In today’s blog recipes, I wanted to make a couple of pastries which normally have been made with yeast dough. There are numerous people experiencing a ‘yeast’ intolerance these days so I decided to make these ‘coffeecakes’ using baking powder instead. I also found using cream cheese in dough makes it very tender and the leftovers taste great, kept in the fridge, for a few days.

The original ‘Bear Claw’ pastry was similar to a Danish, originating in the United States during the mid 1920’s. A bear claw is a sweet, yeast-raised pastry usually filled with almond paste and sometimes had raisins. It is shaped in a semi-circle with slices along the curved edge. As the dough rises, the sections separate evoking the shape of a bear’s toes. In this bear claw coffeecake, your filling choices can be endless.

The ‘Poppy Seed’ pastry is shaped to resemble a flower. This is a nice little showy idea that I believe originated with the Pillsbury company years ago. There again, the filling can be your choice. Brion and I really enjoyed both of these pastries probably a little too much!

Print Recipe
Poppy Seed / Bear Claw Coffeecake
Tender cheese-flavored coffeecake with a design & filling of your choice.
Votes: 1
Rating: 5
You:
Rate this recipe!
Course Brunch, dessert
Cuisine American
Servings
Ingredients
Coffeecake
'Bear Claw' Filling
Poppy Seed Filling
Glaze
Course Brunch, dessert
Cuisine American
Servings
Ingredients
Coffeecake
'Bear Claw' Filling
Poppy Seed Filling
Glaze
Votes: 1
Rating: 5
You:
Rate this recipe!
Instructions
  1. Preheat oven to 350 F. In a medium bowl, stir together flour, sugar, baking powder & salt. With a pastry blender, cut in cream cheese & shortening until mixture resembles coarse peas. Stir in milk. On a lightly floured work surface, knead dough gently 20 times.
  2. To make 'BEAR CLAW' pastry: Place dough on parchment paper. Roll out to a 12" X 8" rectangle, leaving dough on paper , lay on a baking sheet. Spread preserves lengthwise to cover 2/3 of the rectangle; sprinkle with nuts. Fold the third of the rectangle without preserves over the center. Fold over again, making 3 layers of dough and 2 layers of filling. Seal edges. From folded edge cut dough into 1-inch slices to within 1-inch of opposite side; twist strips so that cut side is up. Bake 25 minutes or until golden. Remove coffeecake from baking sheet & allow to cool for 10 minutes. Prepare glaze & drizzle on warm coffeecake.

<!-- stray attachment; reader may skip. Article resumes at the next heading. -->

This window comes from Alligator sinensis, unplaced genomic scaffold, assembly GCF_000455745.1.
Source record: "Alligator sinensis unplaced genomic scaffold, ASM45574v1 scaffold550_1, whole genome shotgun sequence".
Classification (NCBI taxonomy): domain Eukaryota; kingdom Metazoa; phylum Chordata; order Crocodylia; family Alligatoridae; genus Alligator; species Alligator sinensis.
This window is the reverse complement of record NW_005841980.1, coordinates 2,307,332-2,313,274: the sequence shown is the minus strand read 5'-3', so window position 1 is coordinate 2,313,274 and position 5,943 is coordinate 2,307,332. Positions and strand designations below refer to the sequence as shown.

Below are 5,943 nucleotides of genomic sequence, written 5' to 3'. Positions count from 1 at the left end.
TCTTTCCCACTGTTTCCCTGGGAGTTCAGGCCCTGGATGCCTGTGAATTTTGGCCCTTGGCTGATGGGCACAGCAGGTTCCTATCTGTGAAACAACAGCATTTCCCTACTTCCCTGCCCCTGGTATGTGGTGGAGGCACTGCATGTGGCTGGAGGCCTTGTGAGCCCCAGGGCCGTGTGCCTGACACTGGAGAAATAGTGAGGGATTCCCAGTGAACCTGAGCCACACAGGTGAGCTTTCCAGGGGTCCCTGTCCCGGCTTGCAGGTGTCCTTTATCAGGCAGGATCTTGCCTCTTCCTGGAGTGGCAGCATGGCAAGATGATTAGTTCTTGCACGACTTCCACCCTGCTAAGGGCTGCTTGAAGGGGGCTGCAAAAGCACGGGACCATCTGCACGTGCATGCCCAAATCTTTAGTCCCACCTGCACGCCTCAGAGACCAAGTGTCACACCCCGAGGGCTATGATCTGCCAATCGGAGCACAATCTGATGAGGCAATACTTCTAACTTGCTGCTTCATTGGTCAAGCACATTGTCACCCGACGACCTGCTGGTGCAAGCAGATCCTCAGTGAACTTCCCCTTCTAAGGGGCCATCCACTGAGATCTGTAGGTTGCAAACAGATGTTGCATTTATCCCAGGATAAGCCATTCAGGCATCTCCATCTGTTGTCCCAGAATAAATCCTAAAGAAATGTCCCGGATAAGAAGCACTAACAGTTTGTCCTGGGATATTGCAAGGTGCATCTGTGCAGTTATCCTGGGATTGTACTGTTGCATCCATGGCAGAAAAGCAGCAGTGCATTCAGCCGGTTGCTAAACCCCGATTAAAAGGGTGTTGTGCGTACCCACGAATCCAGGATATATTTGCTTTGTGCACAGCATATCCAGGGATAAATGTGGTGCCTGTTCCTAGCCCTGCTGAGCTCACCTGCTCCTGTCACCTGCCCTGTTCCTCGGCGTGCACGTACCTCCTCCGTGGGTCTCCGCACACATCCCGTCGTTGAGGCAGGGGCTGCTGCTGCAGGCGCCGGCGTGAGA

3. To make 'POPPY SEED' filling & pastry: I a small saucepan, combine pudding powder, sugar, poppy seed & extract with COLD milk. Stir constantly until it begins to to simmer. Simmer while stirring for 5 minutes; remove from heat & cool slightly.
  4. Divide coffeecake dough into thirds. On a sheet of parchment paper, roll one portion into a 12-inch circle. Transfer paper with circle of dough on it to baking sheet. Divide filling in half & gently spread over pastry to within 1/4" or so of edge then sprinkle with 1/3 of walnuts. On another sheet of parchment paper, roll out second portion of dough. Using parchment paper, carefully lay second circle on top of first layer. Spread with remaining filling & another 1/3 of the walnuts. Roll out remaining dough in a 12-inch circle & place on top. Pinch outer edge to seal.
  5. Place a small glass in center. Cut from outside edge just to glass, forming 16 wedges. Remove glass & twist each wedge five times. Tuck edge under. Sprinkle remaining walnuts over all. Bake for about 25-30 minutes or until golden. Remove coffeecake from baking sheet & allow to cool for 10 minutes. Prepare glaze & drizzle over warm coffeecake.